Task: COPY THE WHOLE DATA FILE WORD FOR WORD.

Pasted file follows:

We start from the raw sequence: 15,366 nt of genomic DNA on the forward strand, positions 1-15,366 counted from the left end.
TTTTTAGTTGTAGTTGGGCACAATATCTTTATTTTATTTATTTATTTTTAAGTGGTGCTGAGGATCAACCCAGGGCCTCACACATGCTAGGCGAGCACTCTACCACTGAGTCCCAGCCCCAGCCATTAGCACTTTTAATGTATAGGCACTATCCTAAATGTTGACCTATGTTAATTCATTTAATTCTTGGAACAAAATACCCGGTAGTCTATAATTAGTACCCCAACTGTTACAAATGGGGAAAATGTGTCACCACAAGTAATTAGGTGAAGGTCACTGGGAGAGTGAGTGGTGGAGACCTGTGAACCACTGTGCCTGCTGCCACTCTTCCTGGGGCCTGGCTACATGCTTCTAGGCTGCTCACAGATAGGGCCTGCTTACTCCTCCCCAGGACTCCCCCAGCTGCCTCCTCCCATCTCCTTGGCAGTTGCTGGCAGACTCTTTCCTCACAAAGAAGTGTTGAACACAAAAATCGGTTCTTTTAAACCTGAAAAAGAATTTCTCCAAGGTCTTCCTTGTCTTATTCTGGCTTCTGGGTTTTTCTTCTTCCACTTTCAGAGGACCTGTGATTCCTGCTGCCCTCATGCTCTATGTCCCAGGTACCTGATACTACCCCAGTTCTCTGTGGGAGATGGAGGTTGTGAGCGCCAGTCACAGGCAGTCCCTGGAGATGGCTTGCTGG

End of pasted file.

We start from the raw sequence: 15,366 nt of genomic DNA on the forward strand, positions 1-15,366 counted from the left end.
TTTTTAGTTGTAGTTGGGCACAATATCTTTATTTTATTTATTTATTTTTAAGTGGTGCTGAGGATCAACCCAGGGCCTCACACATGCTAGGCGAGCACTCTACCACTGAGTCCCAGCCCCAGCCATTAGCACTTTTAATGTATAGGCACTATCCTAAATGTTGACCTATGTTAATTCATTTAATTCTTGGAACAAAATACCCGGTAGTCTATAATTAGTACCCCAACTGTTACAAATGGGGAAAATGTGTCACCACAAGTAATTAGGTGAAGGTCACTGGGAGAGTGAGTGGTGGAGACCTGTGAACCACTGTGCCTGCTGCCACTCTTCCTGGGGCCTGGCTACATGCTTCTAGGCTGCTCACAGATAGGGCCTGCTTACTCCTCCCCAGGACTCCCCCAGCTGCCTCCTCCCATCTCCTTGGCAGTTGCTGGCAGACTCTTTCCTCACAAAGAAGTGTTGAACACAAAAATCGGTTCTTTTAAACCTGAAAAAGAATTTCTCCAAGGTCTTCCTTGTCTTATTCTGGCTTCTGGGTTTTTCTTCTTCCACTTTCAGAGGACCTGTGATTCCTGCTGCCCTCATGCTCTATGTCCCAGGTACCTGATACTACCCCAGTTCTCTGTGGGAGATGGAGGTTGTGAGCGCCAGTCACAGGCAGTCCCTGGAGATGGCTTGCTGG